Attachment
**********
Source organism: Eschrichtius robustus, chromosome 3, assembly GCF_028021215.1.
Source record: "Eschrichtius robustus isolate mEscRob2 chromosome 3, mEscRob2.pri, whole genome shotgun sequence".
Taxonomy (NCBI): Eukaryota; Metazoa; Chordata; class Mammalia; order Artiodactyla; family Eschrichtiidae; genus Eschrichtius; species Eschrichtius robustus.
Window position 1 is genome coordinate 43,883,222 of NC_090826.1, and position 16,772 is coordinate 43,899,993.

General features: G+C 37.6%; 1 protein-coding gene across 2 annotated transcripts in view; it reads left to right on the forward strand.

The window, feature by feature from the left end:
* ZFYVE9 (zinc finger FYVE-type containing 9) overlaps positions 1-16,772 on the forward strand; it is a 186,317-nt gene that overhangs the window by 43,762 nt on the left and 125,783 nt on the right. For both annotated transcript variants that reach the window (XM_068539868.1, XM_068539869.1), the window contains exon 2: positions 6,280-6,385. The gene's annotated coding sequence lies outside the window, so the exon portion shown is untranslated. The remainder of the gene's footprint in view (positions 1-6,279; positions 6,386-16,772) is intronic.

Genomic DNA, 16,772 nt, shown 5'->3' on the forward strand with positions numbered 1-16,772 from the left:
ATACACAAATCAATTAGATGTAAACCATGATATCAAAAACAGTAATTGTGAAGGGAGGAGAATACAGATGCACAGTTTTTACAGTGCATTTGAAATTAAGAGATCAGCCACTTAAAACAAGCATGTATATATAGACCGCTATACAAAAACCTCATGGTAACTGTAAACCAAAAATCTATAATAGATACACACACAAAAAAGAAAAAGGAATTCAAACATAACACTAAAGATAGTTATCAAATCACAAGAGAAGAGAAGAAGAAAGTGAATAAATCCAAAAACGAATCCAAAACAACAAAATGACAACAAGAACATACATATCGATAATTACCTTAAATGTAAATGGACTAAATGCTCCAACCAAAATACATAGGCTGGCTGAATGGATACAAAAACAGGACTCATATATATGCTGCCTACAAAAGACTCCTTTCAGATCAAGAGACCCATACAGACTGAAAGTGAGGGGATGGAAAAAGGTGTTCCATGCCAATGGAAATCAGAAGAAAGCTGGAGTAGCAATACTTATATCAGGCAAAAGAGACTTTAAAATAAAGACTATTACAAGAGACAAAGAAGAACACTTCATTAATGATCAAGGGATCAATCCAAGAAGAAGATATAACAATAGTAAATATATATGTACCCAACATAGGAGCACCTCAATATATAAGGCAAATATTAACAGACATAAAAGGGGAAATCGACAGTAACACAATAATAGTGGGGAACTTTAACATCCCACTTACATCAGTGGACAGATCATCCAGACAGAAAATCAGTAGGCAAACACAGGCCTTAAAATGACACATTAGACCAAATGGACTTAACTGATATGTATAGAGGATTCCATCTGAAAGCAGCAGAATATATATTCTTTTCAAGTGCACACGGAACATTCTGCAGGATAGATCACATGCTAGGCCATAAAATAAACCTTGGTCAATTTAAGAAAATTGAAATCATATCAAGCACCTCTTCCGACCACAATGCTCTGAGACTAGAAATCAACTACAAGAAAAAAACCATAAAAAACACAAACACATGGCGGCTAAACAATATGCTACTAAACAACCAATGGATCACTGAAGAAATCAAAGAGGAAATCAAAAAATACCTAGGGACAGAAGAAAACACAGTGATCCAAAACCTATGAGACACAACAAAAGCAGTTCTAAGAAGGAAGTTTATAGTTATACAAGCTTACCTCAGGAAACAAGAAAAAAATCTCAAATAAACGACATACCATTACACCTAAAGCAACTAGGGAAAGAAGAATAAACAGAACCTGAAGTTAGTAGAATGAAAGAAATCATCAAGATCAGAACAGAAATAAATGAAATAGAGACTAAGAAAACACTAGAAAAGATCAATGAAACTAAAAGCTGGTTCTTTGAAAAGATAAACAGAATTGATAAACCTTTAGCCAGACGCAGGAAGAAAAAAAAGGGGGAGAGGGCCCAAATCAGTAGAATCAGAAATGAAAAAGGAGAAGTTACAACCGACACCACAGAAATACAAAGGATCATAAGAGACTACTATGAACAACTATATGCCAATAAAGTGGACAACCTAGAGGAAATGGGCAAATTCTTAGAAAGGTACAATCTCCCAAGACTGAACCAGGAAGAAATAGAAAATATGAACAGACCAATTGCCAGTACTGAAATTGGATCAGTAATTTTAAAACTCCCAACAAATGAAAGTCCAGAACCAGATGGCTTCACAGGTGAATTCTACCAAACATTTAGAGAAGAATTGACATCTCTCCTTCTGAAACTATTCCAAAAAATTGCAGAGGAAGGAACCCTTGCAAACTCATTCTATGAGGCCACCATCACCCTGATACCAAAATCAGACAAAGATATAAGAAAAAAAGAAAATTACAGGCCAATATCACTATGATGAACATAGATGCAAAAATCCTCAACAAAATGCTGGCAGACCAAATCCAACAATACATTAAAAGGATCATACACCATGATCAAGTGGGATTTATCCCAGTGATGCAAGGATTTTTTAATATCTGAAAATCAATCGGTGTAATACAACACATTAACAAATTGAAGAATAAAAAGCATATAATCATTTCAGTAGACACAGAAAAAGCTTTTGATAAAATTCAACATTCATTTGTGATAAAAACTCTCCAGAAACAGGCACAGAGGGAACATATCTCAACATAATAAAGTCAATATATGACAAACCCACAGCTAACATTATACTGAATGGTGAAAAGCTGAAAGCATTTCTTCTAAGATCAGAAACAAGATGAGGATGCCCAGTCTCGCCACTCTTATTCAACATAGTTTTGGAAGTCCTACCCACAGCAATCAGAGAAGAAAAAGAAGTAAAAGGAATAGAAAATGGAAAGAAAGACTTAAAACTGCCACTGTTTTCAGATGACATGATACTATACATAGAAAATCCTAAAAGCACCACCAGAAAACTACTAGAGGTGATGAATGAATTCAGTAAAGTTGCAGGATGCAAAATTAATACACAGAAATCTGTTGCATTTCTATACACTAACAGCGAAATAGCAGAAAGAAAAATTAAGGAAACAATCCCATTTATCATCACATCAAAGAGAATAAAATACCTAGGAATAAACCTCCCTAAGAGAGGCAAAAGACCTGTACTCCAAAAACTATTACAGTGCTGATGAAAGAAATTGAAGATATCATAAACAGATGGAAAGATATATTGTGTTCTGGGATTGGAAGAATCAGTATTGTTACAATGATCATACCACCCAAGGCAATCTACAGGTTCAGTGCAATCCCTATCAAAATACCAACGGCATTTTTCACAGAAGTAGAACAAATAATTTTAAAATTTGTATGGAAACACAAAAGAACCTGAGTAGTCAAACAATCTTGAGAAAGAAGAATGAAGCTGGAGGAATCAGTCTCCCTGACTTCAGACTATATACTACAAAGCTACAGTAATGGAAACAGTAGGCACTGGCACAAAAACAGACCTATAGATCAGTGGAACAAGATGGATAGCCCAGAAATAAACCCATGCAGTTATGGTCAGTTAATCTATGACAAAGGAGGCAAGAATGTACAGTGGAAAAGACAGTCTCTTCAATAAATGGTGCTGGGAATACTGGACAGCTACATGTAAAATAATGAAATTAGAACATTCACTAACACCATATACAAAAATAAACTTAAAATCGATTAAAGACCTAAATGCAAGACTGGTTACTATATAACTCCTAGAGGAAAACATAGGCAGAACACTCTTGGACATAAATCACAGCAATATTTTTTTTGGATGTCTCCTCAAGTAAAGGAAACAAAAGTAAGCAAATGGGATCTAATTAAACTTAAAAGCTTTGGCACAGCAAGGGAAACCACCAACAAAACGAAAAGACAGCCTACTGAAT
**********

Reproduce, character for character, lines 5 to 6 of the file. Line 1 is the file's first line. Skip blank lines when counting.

General features: G+C 37.6%; 1 protein-coding gene across 2 annotated transcripts in view; it reads left to right on the forward strand.

The window, feature by feature from the left end: